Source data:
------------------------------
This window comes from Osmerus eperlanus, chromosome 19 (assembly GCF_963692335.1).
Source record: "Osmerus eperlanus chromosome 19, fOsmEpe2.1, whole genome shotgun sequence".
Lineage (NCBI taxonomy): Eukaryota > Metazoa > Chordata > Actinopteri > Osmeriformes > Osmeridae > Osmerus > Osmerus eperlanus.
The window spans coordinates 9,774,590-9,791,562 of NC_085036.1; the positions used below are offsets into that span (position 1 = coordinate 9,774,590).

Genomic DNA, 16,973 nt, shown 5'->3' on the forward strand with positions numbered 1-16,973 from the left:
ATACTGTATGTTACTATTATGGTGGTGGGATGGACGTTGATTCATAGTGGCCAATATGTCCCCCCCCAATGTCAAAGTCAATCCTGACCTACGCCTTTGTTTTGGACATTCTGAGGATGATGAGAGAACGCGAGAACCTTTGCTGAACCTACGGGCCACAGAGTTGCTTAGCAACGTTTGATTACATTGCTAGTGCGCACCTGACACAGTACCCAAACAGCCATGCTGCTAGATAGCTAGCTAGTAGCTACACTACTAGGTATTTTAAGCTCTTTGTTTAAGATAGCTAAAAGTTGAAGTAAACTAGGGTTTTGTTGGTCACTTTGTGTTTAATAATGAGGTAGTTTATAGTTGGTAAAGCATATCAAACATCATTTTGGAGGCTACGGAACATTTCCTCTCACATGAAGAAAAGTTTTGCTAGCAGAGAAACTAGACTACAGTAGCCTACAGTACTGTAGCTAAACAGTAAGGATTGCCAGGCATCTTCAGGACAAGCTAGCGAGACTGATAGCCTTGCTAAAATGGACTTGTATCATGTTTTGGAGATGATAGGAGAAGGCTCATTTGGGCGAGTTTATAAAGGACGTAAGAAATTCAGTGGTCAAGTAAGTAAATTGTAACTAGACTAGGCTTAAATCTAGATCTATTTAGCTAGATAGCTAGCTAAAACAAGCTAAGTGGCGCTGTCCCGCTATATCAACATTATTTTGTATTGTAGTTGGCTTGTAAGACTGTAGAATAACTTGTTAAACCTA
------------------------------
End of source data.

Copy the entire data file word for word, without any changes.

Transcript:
This window comes from Osmerus eperlanus, chromosome 19 (assembly GCF_963692335.1).
Source record: "Osmerus eperlanus chromosome 19, fOsmEpe2.1, whole genome shotgun sequence".
Lineage (NCBI taxonomy): Eukaryota > Metazoa > Chordata > Actinopteri > Osmeriformes > Osmeridae > Osmerus > Osmerus eperlanus.
The window spans coordinates 9,774,590-9,791,562 of NC_085036.1; the positions used below are offsets into that span (position 1 = coordinate 9,774,590).

Genomic DNA, 16,973 nt, shown 5'->3' on the forward strand with positions numbered 1-16,973 from the left:
ATACTGTATGTTACTATTATGGTGGTGGGATGGACGTTGATTCATAGTGGCCAATATGTCCCCCCCCAATGTCAAAGTCAATCCTGACCTACGCCTTTGTTTTGGACATTCTGAGGATGATGAGAGAACGCGAGAACCTTTGCTGAACCTACGGGCCACAGAGTTGCTTAGCAACGTTTGATTACATTGCTAGTGCGCACCTGACACAGTACCCAAACAGCCATGCTGCTAGATAGCTAGCTAGTAGCTACACTACTAGGTATTTTAAGCTCTTTGTTTAAGATAGCTAAAAGTTGAAGTAAACTAGGGTTTTGTTGGTCACTTTGTGTTTAATAATGAGGTAGTTTATAGTTGGTAAAGCATATCAAACATCATTTTGGAGGCTACGGAACATTTCCTCTCACATGAAGAAAAGTTTTGCTAGCAGAGAAACTAGACTACAGTAGCCTACAGTACTGTAGCTAAACAGTAAGGATTGCCAGGCATCTTCAGGACAAGCTAGCGAGACTGATAGCCTTGCTAAAATGGACTTGTATCATGTTTTGGAGATGATAGGAGAAGGCTCATTTGGGCGAGTTTATAAAGGACGTAAGAAATTCAGTGGTCAAGTAAGTAAATTGTAACTAGACTAGGCTTAAATCTAGATCTATTTAGCTAGATAGCTAGCTAAAACAAGCTAAGTGGCGCTGTCCCGCTATATCAACATTATTTTGTATTGTAGTTGGCTTGTAAGACTGTAGAATAACTTGTTAAACCTA